Growing marijuana for recreational or medical sales is an expensive and risky game. There are a lot of risk factors that can make or break the situation financially, from the loss of crops because of mold, pests or other dangerous toxins that can ruin a plant or an entire crop.
With the commercialization of the marijuana industry moving full steam ahead, it only makes sense that insurance companies would jump on the bandwagon as well.
“Investing time and money into a crop and then having it go to waste is becoming more of an issue for growers trying to stay in the industry to recoup their losses,” said Jason Draizin, CEO of MarijuanaInsurance.net. “By building crop insurance policy we can help those new and existing growers protect their investment.”
The amount of the premium depends on who is offering the insurance coverage.
“Premiums are rated out with sales, what the business is selling and what state the company is selling in,” said Michael Cohen of Holland Capital, an insurance brokerage firm. “We’ve received no claims yet because the vertical is too new. It’s our first year, but inquiries we are getting from marijuana entrepreneurs are robust.”
With the regulation of marijuana sales being different on a state-by-state basis, insurers draft specific coverage to fit the marijuana laws in that state. An example would be in New York state where under the Compassionate Care Act, insurers are not required to cover medical marijuana companies.
“Coverage will be a decision that insurers make on a case-by-case basis,” said Leo Shalit, an attorney who represents marijuana businesses in New York. Insurance companies may take advantage of the fact that the Compassionate Care Act was written specifically for the chronically ill. “New York took a cautious position towards legalizing marijuana,” Cohen said. “It might evolve, but for now insurers will be very comfortable offering coverage to medical marijuana businesses in New York, because the law is progressive and it has risk management out front.”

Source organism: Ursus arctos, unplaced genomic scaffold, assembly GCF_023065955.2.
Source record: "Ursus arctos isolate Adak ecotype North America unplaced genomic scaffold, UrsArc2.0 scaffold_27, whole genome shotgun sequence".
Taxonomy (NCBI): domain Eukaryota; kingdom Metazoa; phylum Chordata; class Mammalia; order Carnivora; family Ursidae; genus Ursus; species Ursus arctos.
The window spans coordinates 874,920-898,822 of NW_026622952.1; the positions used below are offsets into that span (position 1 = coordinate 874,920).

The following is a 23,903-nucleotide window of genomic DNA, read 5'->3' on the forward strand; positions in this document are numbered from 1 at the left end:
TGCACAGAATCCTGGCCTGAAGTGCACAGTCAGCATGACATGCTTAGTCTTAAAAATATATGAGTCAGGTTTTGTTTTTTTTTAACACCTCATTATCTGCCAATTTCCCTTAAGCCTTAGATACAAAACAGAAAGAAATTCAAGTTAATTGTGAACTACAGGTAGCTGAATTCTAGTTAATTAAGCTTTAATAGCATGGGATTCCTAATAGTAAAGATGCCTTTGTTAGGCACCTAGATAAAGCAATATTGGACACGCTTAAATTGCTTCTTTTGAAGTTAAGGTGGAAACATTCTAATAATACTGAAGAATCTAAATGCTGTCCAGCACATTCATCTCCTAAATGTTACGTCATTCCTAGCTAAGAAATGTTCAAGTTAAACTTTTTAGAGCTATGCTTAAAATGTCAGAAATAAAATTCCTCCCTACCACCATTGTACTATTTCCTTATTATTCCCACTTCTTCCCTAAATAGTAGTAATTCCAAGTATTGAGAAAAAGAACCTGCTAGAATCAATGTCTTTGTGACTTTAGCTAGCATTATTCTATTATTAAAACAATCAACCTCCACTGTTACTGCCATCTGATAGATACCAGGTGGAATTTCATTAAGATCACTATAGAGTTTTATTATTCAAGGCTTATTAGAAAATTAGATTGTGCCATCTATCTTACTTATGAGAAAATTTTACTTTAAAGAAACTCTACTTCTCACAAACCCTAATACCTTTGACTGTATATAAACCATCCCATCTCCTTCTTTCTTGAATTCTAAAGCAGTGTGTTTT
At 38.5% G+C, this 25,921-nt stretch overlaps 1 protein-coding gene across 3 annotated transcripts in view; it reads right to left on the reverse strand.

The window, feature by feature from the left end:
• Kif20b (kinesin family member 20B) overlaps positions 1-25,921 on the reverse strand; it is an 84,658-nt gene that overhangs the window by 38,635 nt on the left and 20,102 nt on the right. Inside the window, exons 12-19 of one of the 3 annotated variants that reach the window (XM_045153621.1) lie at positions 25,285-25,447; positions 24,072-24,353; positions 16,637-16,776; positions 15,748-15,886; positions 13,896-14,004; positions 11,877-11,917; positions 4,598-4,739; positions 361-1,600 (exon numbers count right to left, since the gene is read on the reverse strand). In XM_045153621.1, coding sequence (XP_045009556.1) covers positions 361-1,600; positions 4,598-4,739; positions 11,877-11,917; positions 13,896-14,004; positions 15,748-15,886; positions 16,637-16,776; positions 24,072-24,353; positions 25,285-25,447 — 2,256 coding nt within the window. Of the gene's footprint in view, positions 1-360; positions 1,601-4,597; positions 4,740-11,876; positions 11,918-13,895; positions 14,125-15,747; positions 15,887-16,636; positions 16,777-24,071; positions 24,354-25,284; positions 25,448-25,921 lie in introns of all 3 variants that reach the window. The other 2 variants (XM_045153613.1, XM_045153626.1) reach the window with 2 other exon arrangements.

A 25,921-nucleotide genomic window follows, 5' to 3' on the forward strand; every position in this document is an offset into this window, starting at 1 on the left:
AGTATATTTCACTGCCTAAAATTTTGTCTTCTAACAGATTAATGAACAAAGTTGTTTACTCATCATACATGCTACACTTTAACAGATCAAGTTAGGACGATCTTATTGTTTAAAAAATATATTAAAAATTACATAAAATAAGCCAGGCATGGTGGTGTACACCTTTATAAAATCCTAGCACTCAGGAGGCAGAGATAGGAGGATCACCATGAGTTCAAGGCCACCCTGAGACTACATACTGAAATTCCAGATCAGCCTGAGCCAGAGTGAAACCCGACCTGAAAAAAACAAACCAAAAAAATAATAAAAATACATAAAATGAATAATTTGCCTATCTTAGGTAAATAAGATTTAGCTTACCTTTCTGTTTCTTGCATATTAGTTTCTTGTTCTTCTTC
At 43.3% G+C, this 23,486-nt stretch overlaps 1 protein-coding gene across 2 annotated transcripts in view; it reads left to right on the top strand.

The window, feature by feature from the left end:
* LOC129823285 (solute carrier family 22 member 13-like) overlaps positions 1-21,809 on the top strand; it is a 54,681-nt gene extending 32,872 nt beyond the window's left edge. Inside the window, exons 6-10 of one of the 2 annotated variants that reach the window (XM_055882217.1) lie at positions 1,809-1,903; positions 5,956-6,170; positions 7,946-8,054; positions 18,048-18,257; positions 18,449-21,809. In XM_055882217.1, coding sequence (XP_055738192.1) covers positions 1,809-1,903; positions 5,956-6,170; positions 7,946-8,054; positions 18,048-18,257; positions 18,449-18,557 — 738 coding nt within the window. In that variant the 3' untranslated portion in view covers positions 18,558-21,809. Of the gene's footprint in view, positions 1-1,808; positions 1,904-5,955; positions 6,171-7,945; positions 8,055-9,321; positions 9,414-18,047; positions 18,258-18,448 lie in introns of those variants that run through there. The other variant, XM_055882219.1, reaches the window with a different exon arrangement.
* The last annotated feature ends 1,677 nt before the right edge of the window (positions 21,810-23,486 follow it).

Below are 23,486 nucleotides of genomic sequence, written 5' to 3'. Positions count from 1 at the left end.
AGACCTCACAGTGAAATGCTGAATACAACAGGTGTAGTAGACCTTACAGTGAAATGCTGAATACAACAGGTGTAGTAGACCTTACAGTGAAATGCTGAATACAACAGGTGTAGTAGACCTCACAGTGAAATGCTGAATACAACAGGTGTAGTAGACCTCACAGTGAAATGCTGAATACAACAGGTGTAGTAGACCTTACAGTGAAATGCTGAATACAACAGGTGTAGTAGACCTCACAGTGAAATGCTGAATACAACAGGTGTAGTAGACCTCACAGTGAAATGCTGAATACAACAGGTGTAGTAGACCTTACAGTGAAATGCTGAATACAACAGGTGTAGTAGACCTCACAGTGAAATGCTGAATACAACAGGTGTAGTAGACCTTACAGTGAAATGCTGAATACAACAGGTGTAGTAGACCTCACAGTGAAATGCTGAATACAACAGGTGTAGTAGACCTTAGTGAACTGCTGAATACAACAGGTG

As marijuana laws continue to evolve across the country, so do the insurance products tailored to the new businesses that are emerging. There is currently no crop insurance for field and hydroponic marijuana in this country. There is traditional commercial insurance that covers dispensary transit, medical malpractice polices for doctors who treat their patients with marijuana, and gap coverage for doctors issuing recommendations rather than traditional prescriptions.
“Insurers are looking into specifically adopting their medical malpractice wording to recommendation rather than prescriptions,” said Cohen. “We’re also offering malpractice policies for lawyers that represent marijuana companies.”
The Internet had spurred the medical industry to mainstream online registration for home delivery in states that allow it. This means those companies offering home delivery with online registration also need cyber insurance.
“With the online threat of hacktivism growing annually, our cyber policy helps regulate the marijuana industry and protect businesses,” said Draizin. (Hacktivism is when hackers access a website or computer system to communicate a political or social message.) Draizin added, “The only difference in a liability policy for a marijuana business is having to pay more in premiums because of a higher risk factor.”
With the face of marijuana changing in this country, it is no surprise that it will inevitably effect most other industries as well.
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